The Royal Museum displayed prank exhibits on April Fool's Day on at least one occasion. In 1975, a fictitious bird called the Bare-fronted Hoodwink (known for its innate ability to fly away from observers before they could accurately identify it) was put on display. The exhibit included photos of blurry birds flying away. To make the exhibit more convincing, a mount of the bird was sewn together by a taxidermist from various scraps of real birds, including the head of a Carrion Crow, the body of a Plover, and the feet of an unknown waterfowl. The bare front was composed of wax.[7]


See also

  • Gordon Rintoul, Director


External links

  • Official website
  • Hugh Pearman

Coordinates: 55°56′49″N 3°11′24″W / 55.94694°N 3.19000°W / 55.94694; -3.19000de:Royal Museum fr:Musée royal d'Écosse he:המוזיאון המלכותי של סקוטלנד pt:Museu Real da Escócia simple:Royal Museum

This article was sourced from Creative Commons Attribution-ShareAlike License; additional terms may apply. World Heritage Encyclopedia content is assembled from numerous content providers, Open Access Publishing, and in compliance with The Fair Access to Science and Technology Research Act (FASTR), Wikimedia Foundation, Inc., Public Library of Science, The Encyclopedia of Life, Open Book Publishers (OBP), PubMed, U.S. National Library of Medicine, National Center for Biotechnology Information, U.S. National Library of Medicine, National Institutes of Health (NIH), U.S. Department of Health & Human Services, and, which sources content from all federal, state, local, tribal, and territorial government publication portals (.gov, .mil, .edu). Funding for and content contributors is made possible from the U.S. Congress, E-Government Act of 2002.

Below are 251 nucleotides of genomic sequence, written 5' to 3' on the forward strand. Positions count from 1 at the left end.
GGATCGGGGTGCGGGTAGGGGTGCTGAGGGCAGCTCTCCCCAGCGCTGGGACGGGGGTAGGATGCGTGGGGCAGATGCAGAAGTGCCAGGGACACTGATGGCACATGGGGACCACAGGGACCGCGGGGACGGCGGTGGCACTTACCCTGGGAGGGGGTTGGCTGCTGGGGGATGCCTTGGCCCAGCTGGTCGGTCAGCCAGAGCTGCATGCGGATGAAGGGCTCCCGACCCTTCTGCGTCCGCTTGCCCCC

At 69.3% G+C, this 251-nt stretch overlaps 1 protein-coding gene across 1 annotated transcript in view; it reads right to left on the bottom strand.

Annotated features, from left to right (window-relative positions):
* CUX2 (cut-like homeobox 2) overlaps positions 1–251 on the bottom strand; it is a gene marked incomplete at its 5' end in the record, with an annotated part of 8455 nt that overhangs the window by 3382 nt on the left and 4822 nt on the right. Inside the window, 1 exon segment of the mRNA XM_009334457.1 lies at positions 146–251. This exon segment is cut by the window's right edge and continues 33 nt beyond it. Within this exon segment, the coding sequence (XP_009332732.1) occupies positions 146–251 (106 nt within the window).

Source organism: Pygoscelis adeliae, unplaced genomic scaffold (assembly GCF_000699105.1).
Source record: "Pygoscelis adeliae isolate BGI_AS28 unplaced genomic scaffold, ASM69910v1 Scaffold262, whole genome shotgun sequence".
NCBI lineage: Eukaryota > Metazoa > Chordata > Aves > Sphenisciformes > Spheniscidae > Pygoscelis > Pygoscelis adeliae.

Crowd sourced content that is contributed to World Heritage Encyclopedia is peer reviewed and edited by our editorial staff to ensure quality scholarly research articles.
By using this site, you agree to the Terms of Use and Privacy Policy. World Heritage Encyclopedia™ is a registered trademark of the World Public Library Association, a non-profit organization.

Copyright © World Library Foundation. All rights reserved. eBooks from Project Gutenberg are sponsored by the World Library Foundation,
a 501c(4) Member's Support Non-Profit Organization, and is NOT affiliated with any governmental agency or department.